All panelists discussed with students their heritage and family life and how that helped them become who they are today.
Bassa, who was born in Santo Domingo, Dominican Republic, grew up in Mexico and Puerto Rico, and returned to her native land to finish high school and complete her undergraduate degree in industrial chemistry in 1981. She told students that her physics teacher encouraged her to pursue a degree in the sciences, and she did just that while attending the University of Massachusetts.
She has been with Kraft for 20 years and shared with the audience three things that have and continue to help her succeed - optimism, intuition, and flexibility.
"So far I think it has helped me be really successful and I hope for you it does the same thing," she said.
Noble, a Texas native, said math came very natural to her and when she discovered that her uncle was an engineer and he had the opportunity to travel the world because of his profession she realized that is what she wanted to do too. In addition, Noble said a high school teacher also encouraged her to pursue the field of engineering.
"That to me was a very important message because that is when I realized what I wanted to be. Everybody that I knew that was an engineer was a man and now I had a teacher telling me you can do that too, so from then on out while I was in high school I decided I wanted to be an engineer," she said.
Another panel session featured the U.S. Intelligence Community represented by members of the Central Intelligence Agency (CIA), who spoke to participants about their experiences in the agency and what they look for in new recruits.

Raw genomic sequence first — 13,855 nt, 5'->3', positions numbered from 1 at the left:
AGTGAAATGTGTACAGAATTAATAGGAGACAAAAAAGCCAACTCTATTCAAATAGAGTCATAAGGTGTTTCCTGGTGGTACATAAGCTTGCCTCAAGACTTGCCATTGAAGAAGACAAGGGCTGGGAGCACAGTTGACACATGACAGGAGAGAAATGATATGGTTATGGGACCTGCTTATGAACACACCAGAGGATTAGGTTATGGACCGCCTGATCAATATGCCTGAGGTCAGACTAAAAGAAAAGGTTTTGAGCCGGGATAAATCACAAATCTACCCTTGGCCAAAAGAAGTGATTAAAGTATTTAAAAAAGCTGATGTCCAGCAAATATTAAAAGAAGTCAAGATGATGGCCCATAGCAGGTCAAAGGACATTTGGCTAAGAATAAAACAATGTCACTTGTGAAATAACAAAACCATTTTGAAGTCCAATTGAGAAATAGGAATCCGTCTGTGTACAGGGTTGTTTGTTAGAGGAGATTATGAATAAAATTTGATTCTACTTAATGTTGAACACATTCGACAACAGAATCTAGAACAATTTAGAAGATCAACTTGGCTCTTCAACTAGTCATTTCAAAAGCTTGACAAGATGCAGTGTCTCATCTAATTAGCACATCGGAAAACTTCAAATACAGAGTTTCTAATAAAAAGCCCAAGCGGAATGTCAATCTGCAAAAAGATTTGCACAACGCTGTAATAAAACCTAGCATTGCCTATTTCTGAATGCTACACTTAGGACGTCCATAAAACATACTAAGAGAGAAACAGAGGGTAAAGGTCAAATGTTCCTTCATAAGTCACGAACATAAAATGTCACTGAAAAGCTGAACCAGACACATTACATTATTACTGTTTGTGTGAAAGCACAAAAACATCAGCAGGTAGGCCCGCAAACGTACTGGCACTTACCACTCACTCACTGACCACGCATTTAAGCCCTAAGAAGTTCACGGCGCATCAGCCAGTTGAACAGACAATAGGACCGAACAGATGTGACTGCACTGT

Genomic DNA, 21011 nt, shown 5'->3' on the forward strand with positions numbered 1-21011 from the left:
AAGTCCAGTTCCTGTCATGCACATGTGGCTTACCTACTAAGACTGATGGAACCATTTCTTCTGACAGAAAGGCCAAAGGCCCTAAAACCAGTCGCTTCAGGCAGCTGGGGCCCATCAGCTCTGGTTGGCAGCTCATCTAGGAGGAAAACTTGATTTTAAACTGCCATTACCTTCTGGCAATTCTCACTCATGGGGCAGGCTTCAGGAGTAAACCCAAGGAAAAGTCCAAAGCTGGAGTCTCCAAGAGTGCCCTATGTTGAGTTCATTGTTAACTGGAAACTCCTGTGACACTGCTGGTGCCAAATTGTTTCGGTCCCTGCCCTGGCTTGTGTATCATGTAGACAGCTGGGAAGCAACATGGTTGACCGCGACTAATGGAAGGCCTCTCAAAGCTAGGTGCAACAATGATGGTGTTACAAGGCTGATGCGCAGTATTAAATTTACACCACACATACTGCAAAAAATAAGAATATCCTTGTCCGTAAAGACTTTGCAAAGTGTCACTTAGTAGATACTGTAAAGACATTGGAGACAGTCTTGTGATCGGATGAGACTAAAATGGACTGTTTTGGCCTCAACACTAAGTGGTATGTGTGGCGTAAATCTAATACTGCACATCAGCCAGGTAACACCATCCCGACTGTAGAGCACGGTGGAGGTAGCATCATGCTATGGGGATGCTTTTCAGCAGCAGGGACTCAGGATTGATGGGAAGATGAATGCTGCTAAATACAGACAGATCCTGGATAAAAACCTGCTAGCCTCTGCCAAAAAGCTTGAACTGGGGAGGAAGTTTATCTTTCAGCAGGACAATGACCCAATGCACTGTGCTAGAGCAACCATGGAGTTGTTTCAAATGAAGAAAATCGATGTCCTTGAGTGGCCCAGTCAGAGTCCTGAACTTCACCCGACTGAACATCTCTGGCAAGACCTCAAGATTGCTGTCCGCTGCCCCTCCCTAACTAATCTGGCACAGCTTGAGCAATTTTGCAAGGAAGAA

Dr. Lenora Peters-Gant, director of the Intelligence Community Centers of Academic Excellence program in the Office of the Director of National Intelligence, talked about her life growing up in Florida with 12 siblings as well as how working for the government agency has allowed her to work abroad.
"Read newspapers, both U.S. and foreign, because you can learn a lot. Learn to work with people different from you and learn to respect them. Learn to work in teams and build good relationships because those relationships will make a difference," Peters-Gant said.
"All these items are designed by dedicated scientists and engineers," Riquelme said. "The U.S. Intelligence Community needs dedicated people who are going to help our nation survive."
A CIA operations officer identified only as Claudia, due to security concerns, spoke about her dreams of becoming a missionary. After beginning her first year of studying to become a doctor, she realized she was better at numbers and received a degree in accounting. She immediately began work with the CIA where she said she wanted to do something for her country.
"Believe in yourself and take advantage. Work really hard because hard work is recognized. You have to get a degree to succeed - any degree works," she said.
Brownsville Besteiro Middle School student Claudia A. Gonzalez said she enjoyed the panel and all the Latinas Day activities, and was inspired to think of going into a career in the STEM fields.
"This gives me an idea of what I could possibly do in the future. Who knows I might get a career in the CIA," Gonzalez said.
Edna Duran, a student at Ida Diaz Junior High in Hidalgo, said attending Latinas Day helped her get a new perspective on her goals for the future.
"HESTEC is a good place to start planning for the future. I want to be a pediatrician one day," Edna said. "It's nice that I can be here with my mom because it involves her with what is going on in my life."
Her mother, Maria Esther, said she was grateful to UTPA and HESTEC for the chance to participate in events such as Latinas Day with her daughter.
"It's a grand opportunity to be able to share and enjoy the experience of HESTEC with my daughter and to be able to learn new things about her future," Maria Esther said.